Better Know Your Clavicle
The clavicle is the medical term for your collarbone. On one end, the collarbone attaches to the top of your sternum (the “breastbone”). The other end attaches to a bone of the shoulder blade. The clavicle provides considerable support for the shoulder. In fact, the clavicle is the only direct bony attachment that your shoulder has to the rest of your skeleton. The clavicle attaches to the sternum and shoulder blade by ligaments (strong fibrous bands of tissue). It has very few muscles to help contribute to the support.
Clavicle injuries usually happen because of a trauma such as a car accident. They can also happen when you fall on your shoulder or outstretched arm. The result is either a broken clavicle or a ligament tear.
When a clavicle gets inured, you will feel pain at your shoulder blade attachments or at your sternum. Your shoulder may also have what is known as a “drop off.” This means your shoulder is lower than the other shoulder and has a noticeable step off rather than a rounded appearance. The pain may increase as your shoulder is lifted, especially when lifting over your head.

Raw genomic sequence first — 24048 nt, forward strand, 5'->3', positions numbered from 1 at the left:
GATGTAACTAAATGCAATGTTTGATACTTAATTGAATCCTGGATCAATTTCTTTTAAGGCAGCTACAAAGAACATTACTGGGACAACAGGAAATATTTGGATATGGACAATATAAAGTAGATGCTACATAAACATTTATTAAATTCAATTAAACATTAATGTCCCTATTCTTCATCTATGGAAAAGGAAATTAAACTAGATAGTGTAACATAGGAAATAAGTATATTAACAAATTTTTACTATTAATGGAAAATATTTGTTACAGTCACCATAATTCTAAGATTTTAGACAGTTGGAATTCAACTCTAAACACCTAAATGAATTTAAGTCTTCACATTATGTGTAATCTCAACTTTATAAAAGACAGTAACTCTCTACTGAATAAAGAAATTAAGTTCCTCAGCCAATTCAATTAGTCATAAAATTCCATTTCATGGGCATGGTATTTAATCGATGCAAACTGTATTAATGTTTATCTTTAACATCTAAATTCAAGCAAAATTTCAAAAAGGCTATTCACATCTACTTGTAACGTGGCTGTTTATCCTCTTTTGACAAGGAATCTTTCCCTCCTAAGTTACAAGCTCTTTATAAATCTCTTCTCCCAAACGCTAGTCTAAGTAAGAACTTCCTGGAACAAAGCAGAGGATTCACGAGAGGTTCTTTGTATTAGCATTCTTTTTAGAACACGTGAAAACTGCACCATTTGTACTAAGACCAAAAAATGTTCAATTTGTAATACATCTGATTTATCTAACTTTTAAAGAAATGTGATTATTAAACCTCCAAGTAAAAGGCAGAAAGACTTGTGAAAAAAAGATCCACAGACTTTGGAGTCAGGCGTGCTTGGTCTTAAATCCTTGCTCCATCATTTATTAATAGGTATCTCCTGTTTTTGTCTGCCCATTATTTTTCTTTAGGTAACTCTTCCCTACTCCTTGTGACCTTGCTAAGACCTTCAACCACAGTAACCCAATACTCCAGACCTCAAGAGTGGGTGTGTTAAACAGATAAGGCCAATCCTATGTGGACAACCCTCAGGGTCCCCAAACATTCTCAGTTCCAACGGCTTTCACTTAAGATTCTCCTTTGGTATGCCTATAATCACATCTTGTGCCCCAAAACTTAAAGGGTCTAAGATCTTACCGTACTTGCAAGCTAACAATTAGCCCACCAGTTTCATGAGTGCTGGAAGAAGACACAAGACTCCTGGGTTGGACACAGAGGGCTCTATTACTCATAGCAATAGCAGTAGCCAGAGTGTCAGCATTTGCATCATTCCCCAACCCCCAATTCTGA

In either case, the first treatment is to brace and support the shoulder for a period of time to allow the fracture or the ligament injury to heal. In severe or complete fractures, a doctor will need to set your fracture. The amount of time of immobilization depends on your physician’s opinion and the degree of the injury. In severe injuries, you may need surgery.
After a period of immobilization, you’ll need a more active rehabilitation program. Avoid lifting objects with your injured-side arm. Also, you will need to avoid carrying items such as purses or backpacks. At first, modalities such as ice, ultrasound or anti-inflammatory procedures may be used to help decrease the pain and reduce inflammation. Gentle range-of-motion exercises are helpful, usually in the lower ranges, avoiding overhead activity. As your range improves and your pain is reduced, the exercise program transitions to a strength program with range-of-motion overhead exercises.
Patience Is a Virtue
Clavicle injuries may be difficult and painful to rehabilitate, depending on the severity of the injury and ligaments injured. Ligaments can be slow to heal, so rehabilitation may be slow and relatively long. It is important to have patience and not become frustrated during this time. In most cases the outcome is good. Consult your doctor or health professional for the details of your injury.
Written by Travis Rohner PT